Morpho Detection’s CTX 9800 DSi™ represents the latest evolution in CTX™ explosives detection system (EDS) technology. The CTX 9800 DSi introduces a new Data Acquisition System (DAS) that delivers unprecedented high-resolution 3D images. This unique high-resolution imaging engine, called Clarity, represents the culmination of Morpho Detection’s years of aviation security experience around the world combined with GE Healthcare’s leading-edge imaging technology. Benefits • TSA-certified • Meets ECAC Performance Standard 3 for EDS • Unprecedented high-resolution 3D images through Morpho Detection’s Clarity Data Acquisition System (DAS) • Constant-width one-meter conveyor belt and tunnel • Intuitive and simplified user interface • Dynamic screening capable of automatic bag-by-bag detection mode selection via the Baggage Handling System (BHS) • Multiplexing solutions • Extensive support capability and experience
X-ray of a suitcase showing a pipebomb and a laptop
Five-tier system – checked baggage screening (Uk/Canada)
Level 1 – Conventional X-ray machine
(70% of all checked bags are cleared)
(5% are cleared)
Level 3 – EDS using computerized tomography (previous side)
(2% of bags are cleared)
Level 4 – reconciliation or removing
Level 5 – pax not found / refusal
Canada and the United Kingdom use a five-tier system of checked baggage screening:
Level 1 – an inspection by a conventional X-ray machine. The computer software within the X-ray machine makes a threat determination and either sends the bag to the Level 2 inspection for additional scrutiny or routes it to the aircraft if there is no threat.
Approximately 70% of all checked bags are cleared at Level 1
Level 2 – bags not cleared at Level 1 are inspected by an automated EDS system.
Another 5% are cleared at this level and proceed to the aircraft.
Level 3 – bags not cleared at Levels 1 and 2, undergo another inspection by EDS using computerized tomography (the same systems certified by the TSA in the United States) and a human operator interpretation or a check using ETD or quadrapole resonance (QR) technology.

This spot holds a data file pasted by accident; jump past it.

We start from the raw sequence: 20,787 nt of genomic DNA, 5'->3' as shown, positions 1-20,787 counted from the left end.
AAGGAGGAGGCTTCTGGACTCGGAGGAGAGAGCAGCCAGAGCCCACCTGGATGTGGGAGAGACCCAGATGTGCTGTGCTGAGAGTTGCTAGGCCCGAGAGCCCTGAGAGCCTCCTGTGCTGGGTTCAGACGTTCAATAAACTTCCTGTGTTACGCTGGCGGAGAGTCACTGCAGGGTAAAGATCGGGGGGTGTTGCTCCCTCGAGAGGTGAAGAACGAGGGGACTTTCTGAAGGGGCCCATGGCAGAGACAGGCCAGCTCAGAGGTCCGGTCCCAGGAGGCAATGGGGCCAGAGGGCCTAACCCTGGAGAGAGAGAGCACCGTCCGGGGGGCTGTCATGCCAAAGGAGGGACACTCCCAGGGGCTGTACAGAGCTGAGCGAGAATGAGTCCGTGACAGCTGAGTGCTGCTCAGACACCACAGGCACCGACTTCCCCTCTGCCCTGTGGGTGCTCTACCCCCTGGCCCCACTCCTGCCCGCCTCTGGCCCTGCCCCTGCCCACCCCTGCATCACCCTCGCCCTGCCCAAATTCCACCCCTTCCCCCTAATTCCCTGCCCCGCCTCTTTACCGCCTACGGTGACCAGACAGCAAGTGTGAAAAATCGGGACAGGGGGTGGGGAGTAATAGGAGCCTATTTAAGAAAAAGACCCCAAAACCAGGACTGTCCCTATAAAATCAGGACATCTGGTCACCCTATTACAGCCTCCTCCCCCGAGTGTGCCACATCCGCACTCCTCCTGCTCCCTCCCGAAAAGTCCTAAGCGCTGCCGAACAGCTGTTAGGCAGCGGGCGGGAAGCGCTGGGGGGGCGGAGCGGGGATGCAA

Another 2% of bags are cleared at this level
Level 4 – consists of reconciling the bag with the passenger or removing it from the inspection area to be remotely detonated
The argument for moving a bag that may possibly have an IED is that most IEDs smuggled through the checked bag process are triggered by barometric pressure, a timing device, or a radio frequency trigger. They are not set off by motion, as the bomber would probably not be able to arm the device and then hand it to a ticket agent without the bomb detonating.
The argument against moving the bag is that the IED may be so unstable, regardless of the triggering mechanism, that it may detonate.
Level 5 – occurs on about 1 or 2 bags in 50 million
A bag reaches Level 5 classification when the passenger cannot be found or refuses to open the bag. At this point, either the area is evacuated or the bag moved via a mobile blast containment system where it is then inspected further or destroyed.
Created in 1972 following an event from JFK-LAX – dog discovered bog 12min before detonation